I wanted to add some updates to this topic. First of all i had success with the simulations in my first post. I found that i missed a decimal place on one of the rotating wheel conditions that sent it 6000 meters away and not 0.6 meters haha.
Anyways, I have since received results from 3 simulations that i wanted to share.
First is the results from my first sim that was failing - Radius_19_Run_1.1_Sim_3
Second are the results from two sims of the SAME MESH with the only difference being the number of Non-Orthogonal Corrector Loops. - Radius_19_Run_2.3_Sim_1 & 2
Run 1.1 _ Sim 3
Two things to notice in this table.
- The simulation Run 1.1 had a max non-orthogonal setting of 70 resulting in 5045 illegal Non-ortho cells in the mesh. The mesh for Run 2.3 was set to 75 deg, resulting in only 82 illegal cells. This however did not drastically effect the results.
They are different geometries (wing AoA was changed) so i expected different values, but they are not way off. Somewhat of a indication to the question of how illegal cells effect the simulation.
- Between Simulation run 1 & 2 of the Run 2.3, the only change was the number of Non-Ortho correctors, changed from 1 loop in the first sim to 0 in the second sim. These results however show a difference which leads me to believe that one run could be oscillating around a more correct solution.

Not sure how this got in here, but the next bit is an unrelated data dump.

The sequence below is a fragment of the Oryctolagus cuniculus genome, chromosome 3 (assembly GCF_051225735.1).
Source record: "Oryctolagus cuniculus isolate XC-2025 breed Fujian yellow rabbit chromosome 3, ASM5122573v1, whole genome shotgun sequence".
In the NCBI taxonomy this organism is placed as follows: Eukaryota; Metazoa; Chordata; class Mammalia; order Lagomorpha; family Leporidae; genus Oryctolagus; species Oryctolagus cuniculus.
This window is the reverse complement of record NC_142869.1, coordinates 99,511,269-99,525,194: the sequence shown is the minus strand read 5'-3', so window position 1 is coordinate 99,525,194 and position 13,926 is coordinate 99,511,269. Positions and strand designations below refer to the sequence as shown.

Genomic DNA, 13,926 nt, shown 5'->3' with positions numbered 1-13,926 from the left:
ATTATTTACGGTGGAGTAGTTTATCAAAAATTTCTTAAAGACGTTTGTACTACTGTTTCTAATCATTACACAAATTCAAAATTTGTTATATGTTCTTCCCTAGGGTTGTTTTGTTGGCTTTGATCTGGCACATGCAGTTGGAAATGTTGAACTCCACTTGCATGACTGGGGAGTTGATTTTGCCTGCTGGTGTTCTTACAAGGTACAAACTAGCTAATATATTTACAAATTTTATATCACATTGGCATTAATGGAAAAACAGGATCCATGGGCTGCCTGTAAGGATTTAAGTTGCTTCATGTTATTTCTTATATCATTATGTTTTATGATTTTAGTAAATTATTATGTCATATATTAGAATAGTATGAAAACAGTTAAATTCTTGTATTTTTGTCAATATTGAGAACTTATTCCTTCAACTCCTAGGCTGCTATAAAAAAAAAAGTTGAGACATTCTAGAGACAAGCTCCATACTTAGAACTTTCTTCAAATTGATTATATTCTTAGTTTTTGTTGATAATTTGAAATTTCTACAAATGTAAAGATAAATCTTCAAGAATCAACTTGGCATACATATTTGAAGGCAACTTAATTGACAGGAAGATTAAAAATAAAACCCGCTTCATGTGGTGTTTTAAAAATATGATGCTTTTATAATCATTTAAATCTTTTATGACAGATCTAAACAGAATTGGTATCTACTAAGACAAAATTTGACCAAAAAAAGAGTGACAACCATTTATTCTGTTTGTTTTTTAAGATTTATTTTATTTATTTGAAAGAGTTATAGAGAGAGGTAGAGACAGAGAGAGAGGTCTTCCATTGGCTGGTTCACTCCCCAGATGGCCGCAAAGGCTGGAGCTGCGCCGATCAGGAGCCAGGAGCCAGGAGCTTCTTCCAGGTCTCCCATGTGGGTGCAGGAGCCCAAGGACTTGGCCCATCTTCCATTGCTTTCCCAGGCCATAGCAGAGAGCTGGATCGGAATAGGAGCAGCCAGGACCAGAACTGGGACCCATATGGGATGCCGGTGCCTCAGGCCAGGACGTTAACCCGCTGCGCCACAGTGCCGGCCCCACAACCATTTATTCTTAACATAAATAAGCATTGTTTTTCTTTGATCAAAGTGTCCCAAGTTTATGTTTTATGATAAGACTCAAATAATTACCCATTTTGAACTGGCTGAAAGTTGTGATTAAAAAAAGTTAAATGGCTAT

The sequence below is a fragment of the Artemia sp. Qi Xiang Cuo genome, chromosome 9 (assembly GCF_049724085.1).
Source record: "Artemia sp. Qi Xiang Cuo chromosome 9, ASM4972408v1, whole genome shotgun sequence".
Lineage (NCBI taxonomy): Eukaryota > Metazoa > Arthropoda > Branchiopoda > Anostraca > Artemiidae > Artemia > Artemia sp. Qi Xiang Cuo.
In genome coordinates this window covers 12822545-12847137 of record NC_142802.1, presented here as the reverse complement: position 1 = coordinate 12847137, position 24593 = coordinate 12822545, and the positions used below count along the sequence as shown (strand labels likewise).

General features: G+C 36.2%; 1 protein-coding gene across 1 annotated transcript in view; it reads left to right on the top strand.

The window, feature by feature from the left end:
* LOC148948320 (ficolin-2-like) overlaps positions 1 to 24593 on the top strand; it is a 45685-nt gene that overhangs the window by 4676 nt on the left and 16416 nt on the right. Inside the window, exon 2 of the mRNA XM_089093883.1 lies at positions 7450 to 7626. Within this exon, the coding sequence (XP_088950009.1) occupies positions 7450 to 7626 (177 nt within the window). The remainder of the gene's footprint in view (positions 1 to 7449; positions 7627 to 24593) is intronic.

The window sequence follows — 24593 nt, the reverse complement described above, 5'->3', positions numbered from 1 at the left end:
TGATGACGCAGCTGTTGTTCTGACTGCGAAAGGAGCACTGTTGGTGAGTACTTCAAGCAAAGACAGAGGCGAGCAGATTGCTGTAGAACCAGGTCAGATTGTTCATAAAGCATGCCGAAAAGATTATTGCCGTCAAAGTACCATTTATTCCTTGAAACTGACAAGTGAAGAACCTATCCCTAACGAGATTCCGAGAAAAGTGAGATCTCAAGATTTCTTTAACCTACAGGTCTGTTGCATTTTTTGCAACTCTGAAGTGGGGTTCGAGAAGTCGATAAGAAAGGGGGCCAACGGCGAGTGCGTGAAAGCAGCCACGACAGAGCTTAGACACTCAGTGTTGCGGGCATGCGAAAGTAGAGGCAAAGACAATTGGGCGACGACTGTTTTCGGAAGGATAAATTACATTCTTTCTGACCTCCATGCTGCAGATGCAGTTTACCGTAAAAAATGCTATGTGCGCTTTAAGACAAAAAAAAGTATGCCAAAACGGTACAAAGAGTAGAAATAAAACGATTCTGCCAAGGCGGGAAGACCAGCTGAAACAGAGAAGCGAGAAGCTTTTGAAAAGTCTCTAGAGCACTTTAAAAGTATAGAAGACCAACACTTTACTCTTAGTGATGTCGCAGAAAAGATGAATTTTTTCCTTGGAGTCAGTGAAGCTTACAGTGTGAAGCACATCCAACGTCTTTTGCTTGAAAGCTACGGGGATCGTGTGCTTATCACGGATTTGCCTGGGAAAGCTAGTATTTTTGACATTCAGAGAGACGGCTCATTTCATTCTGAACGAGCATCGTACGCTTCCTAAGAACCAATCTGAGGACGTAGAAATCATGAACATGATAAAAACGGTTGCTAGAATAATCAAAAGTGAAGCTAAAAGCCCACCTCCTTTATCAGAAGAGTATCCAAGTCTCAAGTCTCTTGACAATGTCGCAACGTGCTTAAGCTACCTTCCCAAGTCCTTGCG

These results are by no means thorough enough to make a definitive answer. However i feel that they are leading somewhere. More evidence is shown in the following plots where i isolated the Y moment results as they were the most unstable.
For this run the last iteration, where the sim was canceled had the best results
Radius_19_run_2.3_Sim_1 Full car - Y moment at CoG
Iteration of interest 1455
Y moment = -35.97
Number of Non-Orthogonal Corrector Loops = 1
Then in the second simulation with 0 corrector loops, I recorded the data the same iteration from Simulation 1
Radius_19_run_2.3_Sim_2 Full car - Y moment at CoG
Iteration of interest = 1455
Y moment = -30.01
And at the best ORSI value of the whole run
ORSI lowset % difference for run
Iteration of interest = 1383
Y moment = 29.37
Number of Non-Orthogonal Corrector Loops = 0
This shows a difference of 6 Newtons, which is not a lot, but my whole data set for the Aero Map is dependent on these small differences in pitching moment.
One definite result is that using Non-Orthogonal corrector loops means the simulation will take longer (not unexpected). However this makes me think of what @Get_Barried said earlier just switching relaxation factors with the application of Non-Ortho Correctors.
Is the Non-Orthogonal Corrector loop really giving more accurate results (in my situation) or is it simply another tool that allows for stability faster?
As previously stated, there are many problems with my data given here,
- I only did 3 tests
- I could be using incorrect ORSI data points for comparison
- The unlimited amount of inaccuracies in my mesh/Simulation/analysis
- Simulations are not run long enough to see true convergence
Anyways, anyone have any ideas on where to go from here, I cannot go too in depth with this as i have to get results soon, however it would be nice to know the error percentage when using incorrect numerical settings. Might be a rabbit hole, but Dale already knows I love those haha